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court. A marriage duly contracted and lawfully solemnized, but
never consummated, was still regarded as valid by the presbytery.1
Actions relating to adherence also came within the presbytery’s
jurisdiction. With the Reformation, the law relating to adherence
and divorce had undergone modification, first, with the acceptance
of divorce a vinculo for adultery, and then, in 1573, with the statutory
recognition of divorce for desertion. A pursuer might therefore
raise an action of adherence in the commissary courts, then seek
from the court of session letters of horning against the offender, and
might also apply to the presbytery for appropriate ecclesiastical
proceedings in the expectation of raising an action of divorce in the
commissary court if the offender continued obdurate. When a liti¬
gant complained in 1582 that ‘hir husband wald nocht ressave hir in
hous with him and interteny hir as becumis him to do to his wyf’,
the presbytery ordered the husband to ‘ interteny hir as becumis him
of Goddis law to do to his wyf or ellis to schaw ane ressonablle caus
quhy’. Recognizing that an obstacle to reconciliation existed in the
litigant’s admission that ‘scho was deforcit againis hir will be ane
man quhome scho knawis nocht and hade borne ane baime to him’,
the presbytery gave the husband the choice of adherence to his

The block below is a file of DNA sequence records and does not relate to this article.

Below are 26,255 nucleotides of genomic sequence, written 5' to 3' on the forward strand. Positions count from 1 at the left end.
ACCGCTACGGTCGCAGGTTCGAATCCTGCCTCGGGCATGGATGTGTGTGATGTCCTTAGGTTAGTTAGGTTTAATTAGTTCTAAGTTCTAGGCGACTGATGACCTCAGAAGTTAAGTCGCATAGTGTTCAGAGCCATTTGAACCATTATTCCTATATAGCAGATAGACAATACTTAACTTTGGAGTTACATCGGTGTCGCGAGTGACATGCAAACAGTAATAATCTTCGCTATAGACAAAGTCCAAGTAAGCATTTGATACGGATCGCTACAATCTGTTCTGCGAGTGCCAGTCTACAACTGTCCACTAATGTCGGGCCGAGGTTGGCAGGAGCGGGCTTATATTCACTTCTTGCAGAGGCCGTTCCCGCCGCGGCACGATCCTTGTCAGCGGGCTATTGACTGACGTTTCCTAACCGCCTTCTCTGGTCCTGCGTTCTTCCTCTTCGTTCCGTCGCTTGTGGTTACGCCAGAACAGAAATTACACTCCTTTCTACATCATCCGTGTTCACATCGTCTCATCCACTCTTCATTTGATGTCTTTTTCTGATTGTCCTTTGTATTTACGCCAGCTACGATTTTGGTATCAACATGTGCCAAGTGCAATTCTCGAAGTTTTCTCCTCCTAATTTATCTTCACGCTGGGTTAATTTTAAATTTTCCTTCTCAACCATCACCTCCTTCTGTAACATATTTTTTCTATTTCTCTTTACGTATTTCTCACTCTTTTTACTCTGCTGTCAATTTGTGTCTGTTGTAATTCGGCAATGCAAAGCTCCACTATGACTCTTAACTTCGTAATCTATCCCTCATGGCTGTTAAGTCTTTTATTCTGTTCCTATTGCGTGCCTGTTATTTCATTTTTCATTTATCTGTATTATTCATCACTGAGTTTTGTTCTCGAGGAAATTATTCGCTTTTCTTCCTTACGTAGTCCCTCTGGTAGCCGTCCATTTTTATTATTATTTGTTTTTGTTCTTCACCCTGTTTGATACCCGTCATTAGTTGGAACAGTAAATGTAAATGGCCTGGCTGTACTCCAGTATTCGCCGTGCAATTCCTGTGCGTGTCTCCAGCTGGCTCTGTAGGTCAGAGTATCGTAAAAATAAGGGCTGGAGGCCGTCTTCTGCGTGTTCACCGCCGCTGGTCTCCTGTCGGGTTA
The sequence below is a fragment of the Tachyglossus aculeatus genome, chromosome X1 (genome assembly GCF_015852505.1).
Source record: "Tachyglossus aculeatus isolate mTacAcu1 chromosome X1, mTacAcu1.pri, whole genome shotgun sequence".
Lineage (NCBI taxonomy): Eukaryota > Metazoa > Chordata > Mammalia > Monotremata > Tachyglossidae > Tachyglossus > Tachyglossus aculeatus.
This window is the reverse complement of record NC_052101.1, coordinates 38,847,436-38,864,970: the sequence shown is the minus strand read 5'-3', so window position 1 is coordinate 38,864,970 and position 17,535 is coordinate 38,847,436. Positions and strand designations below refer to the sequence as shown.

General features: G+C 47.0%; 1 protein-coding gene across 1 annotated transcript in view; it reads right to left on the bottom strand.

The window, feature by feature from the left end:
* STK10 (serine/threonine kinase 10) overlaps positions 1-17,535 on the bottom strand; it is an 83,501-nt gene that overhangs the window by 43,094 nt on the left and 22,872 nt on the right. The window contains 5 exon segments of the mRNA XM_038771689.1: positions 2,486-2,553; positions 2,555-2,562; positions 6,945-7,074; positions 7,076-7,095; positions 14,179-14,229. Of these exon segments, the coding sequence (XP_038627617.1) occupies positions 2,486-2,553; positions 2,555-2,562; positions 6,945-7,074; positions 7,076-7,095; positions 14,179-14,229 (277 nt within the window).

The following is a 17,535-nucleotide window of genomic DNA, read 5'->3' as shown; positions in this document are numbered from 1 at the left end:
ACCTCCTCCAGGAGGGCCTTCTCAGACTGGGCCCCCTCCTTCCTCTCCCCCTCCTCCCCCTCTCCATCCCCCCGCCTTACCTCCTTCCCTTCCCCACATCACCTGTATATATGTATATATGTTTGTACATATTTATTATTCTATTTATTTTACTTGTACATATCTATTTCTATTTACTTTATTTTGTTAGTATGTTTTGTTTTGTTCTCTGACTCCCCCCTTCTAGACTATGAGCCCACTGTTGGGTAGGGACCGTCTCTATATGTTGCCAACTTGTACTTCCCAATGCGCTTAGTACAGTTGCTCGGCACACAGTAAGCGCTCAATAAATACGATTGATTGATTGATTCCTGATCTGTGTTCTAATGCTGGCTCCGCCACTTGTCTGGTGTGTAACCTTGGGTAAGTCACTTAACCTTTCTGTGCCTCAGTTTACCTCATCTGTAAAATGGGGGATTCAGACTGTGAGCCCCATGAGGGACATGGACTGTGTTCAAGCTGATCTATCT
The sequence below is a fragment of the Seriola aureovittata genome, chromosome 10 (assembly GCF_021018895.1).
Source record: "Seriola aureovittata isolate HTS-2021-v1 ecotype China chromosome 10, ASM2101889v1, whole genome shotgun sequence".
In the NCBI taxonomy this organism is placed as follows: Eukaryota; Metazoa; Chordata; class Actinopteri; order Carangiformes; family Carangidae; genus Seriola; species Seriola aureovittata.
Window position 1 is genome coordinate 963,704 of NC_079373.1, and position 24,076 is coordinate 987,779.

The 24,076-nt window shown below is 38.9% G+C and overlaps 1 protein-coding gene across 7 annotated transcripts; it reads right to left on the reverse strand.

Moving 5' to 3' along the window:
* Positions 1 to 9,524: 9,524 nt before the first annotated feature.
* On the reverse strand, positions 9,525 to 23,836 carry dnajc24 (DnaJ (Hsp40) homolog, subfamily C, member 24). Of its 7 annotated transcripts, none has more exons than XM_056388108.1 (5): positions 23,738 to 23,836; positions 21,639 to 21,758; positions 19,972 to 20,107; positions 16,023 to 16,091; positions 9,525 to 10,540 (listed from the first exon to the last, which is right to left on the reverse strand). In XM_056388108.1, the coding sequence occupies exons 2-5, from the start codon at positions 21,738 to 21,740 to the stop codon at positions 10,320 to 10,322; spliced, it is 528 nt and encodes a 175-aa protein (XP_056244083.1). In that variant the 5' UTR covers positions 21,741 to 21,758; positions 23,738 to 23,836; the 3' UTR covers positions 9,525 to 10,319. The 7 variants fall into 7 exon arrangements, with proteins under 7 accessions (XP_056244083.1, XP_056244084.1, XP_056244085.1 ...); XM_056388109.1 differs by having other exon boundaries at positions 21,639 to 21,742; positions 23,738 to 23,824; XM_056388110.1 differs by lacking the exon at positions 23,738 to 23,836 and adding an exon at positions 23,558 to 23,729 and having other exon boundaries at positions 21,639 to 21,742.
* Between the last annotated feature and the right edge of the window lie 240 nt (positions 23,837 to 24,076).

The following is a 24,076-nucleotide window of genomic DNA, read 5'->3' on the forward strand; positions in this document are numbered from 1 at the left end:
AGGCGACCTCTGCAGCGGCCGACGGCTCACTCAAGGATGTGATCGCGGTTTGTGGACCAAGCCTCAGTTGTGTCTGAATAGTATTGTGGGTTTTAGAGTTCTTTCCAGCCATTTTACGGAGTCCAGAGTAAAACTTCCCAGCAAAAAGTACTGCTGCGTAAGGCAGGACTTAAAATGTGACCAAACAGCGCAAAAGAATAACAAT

spouse ‘or ellis to intent actioun of divorcement againis hir befoir
the commissaris of Edinburgh’. In another case, the presbytery
insisted that a husband receive ‘his spous agane in hous with him and
intertenis hir as Godis law prescryvis and nocht to put hir fra him
agane undir the paine of excommunicatioun’.2
The church’s objection to the marriage of guilty parties in divorce
cases led the presbytery in 1583 to declare invalid a marriage by a
reader of the guilty parties in a divorce. Yet, elsewhere, the presby¬
tery was prepared to approve a second marriage by a penitent
adulterer in 1583 who had not been divorced but who was recog¬
nized ‘ to be fre’ because of ‘ the departing of his wyf’. The presump¬
tion of death after the prolonged absence of a spouse was an issue on
which the presbytery was reluctant to act. In one case, where a
woman had presumed the death of her husband ‘ quha departit fra
hir to Flandiris to the weris, thre yeir syne or thairby, and as scho is
credablie informit allegis him ded thair ane yeir or mair syne’, the
1 See below, 64, 89-90; 108-9; 226-7; i<5o
2 See below, 32; 32-33, 35, 41; 55-56, 58

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